5. Take advantage of the tax benefits. Most new graduates can deduct up to $2,500 per year in student loan interest payments. New college graduates might also qualify for additional education credits based on the amounts paid for education during this tax year. A tax advisor can help you get all the education-related deductions and credits for which you qualify – and so can a skookum tax program like QuickBooks.

6. Save money for a rainy day (your emergency fund!). Unexpected expenses always come up, and you need to be prepared financially. “Everyone needs an emergency fund of at least $500 to start with, building to enough to cover basic living expenses for at least six months,” says Gallegos. Did you get a cash gift because you recently graduated? Don’t spend it on cool techo gadgets! Instead, put it towards paying off your student loans. You can buy all the cool stuff you want later, when you’re flush..

7. Learn the options that exist for college students who can’t pay their loans. Contact your lender immediately if you can’t pay your loan. Many student loans can be deferred for a time, although interest will continue to accrue. Don’t stop paying your loan; this is called “default,” and damage from defaulting can prevent borrowers from buying a home or car or getting a job, apartment or insurance for years to come.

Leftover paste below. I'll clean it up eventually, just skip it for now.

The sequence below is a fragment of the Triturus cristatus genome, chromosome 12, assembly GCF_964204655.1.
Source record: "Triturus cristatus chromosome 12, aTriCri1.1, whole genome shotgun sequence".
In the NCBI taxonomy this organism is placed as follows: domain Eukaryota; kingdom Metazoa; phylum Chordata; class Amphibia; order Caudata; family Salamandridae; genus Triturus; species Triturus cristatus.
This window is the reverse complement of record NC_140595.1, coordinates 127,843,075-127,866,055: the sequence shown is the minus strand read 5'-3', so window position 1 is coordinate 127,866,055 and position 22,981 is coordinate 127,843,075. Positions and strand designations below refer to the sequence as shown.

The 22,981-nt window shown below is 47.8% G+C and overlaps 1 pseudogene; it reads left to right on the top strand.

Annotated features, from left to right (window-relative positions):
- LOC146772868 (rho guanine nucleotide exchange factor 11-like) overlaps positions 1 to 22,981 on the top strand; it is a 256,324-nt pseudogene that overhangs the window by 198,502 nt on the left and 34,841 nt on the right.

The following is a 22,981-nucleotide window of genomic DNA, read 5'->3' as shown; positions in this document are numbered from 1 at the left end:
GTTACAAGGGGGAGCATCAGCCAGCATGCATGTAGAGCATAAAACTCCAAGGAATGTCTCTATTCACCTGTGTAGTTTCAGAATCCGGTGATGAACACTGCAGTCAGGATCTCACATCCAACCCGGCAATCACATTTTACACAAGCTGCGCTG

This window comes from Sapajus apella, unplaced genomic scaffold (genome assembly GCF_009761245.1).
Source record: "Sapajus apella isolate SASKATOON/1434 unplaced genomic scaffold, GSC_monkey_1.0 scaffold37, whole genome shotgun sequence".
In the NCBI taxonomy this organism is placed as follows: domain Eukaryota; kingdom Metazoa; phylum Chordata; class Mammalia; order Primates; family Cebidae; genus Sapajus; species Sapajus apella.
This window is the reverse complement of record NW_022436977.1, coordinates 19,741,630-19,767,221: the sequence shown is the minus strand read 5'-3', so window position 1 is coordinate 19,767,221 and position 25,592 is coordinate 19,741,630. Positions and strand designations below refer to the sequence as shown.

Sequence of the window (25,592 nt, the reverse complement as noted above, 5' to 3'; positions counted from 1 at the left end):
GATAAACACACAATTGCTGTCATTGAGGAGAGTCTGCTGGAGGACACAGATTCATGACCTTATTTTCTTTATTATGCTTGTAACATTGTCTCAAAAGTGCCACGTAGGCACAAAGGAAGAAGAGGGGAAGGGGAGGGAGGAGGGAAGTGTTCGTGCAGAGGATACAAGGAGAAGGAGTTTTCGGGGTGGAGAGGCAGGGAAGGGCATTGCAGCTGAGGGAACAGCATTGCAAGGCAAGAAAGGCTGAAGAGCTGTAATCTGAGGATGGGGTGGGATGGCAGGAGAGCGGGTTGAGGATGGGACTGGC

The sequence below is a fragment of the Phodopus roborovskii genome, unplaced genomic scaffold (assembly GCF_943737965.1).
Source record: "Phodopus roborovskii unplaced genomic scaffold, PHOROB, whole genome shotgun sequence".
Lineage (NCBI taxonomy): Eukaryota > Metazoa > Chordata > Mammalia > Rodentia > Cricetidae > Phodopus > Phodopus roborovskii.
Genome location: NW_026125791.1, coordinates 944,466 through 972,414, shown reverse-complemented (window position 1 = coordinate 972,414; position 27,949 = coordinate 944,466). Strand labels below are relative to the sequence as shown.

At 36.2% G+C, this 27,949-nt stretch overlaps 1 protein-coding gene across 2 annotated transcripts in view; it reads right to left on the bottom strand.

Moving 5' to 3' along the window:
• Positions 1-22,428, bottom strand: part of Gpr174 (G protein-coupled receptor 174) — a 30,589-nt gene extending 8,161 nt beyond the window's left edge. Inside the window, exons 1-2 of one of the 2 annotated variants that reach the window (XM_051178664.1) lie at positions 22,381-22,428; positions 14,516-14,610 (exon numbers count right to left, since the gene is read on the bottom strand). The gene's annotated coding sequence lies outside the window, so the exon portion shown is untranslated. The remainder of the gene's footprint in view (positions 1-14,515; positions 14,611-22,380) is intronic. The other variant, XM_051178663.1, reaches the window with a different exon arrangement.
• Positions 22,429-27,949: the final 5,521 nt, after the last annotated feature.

8. Begin saving for retirement. I know this sounds nuts, to start saving for retirement when you’re barely out of college! But, your early working years are the prime time to start thinking about achieving your long-term financial goals. Investments made early have many years to grow – like compound interest. If you can contribute to a 401K or RRSP plan, do it!

How about paying off your student loan debt by visualizing it? Read Money and the Law of Attraction – 4 Ways to Attract Wealth.





If you have any thoughts on going to college or paying your student loans, please comment below…


Leave a comment

Your email address will not be published. Required fields are marked *

5 thoughts on “8 Ways to Pay Student Loan Debt

  • Russell

    Money can’t buy happiness, but it sure makes misery easier to live with. I had a huge student loan debt and now that it’s paid off, I am not much happier but life feels lighter. The sooner you pay off your student loan debt the happier you’ll be.

  • Laurie Pawlik-Kienlen Post author

    Thanks for your comment, Nico. I just read a study today that says that student loan debt can increase self-esteem and empowerment. Very interesting.

  • Nico

    Thanks for the tips! Nowadays student loan debt is a real burden that cannot be just be avoided or paid off simply by filing bankruptcy.

  • Laurie Pawlik-Kienlen Post author

    Thanks for your tip, Jeff! Perhaps before students sign a loan promissory note, they should get someone they trust to look it over. A financial advisor would be great, but even just a wise, financially experienced person would do the trick.

  • Jeff

    Students should make sure to understand the details of their loans before signing their promissory note, particularly how the different repayment types can affect how much they will owe in interest over the life of the loan. Always comparison shop for rates and terms before taking out any student loans!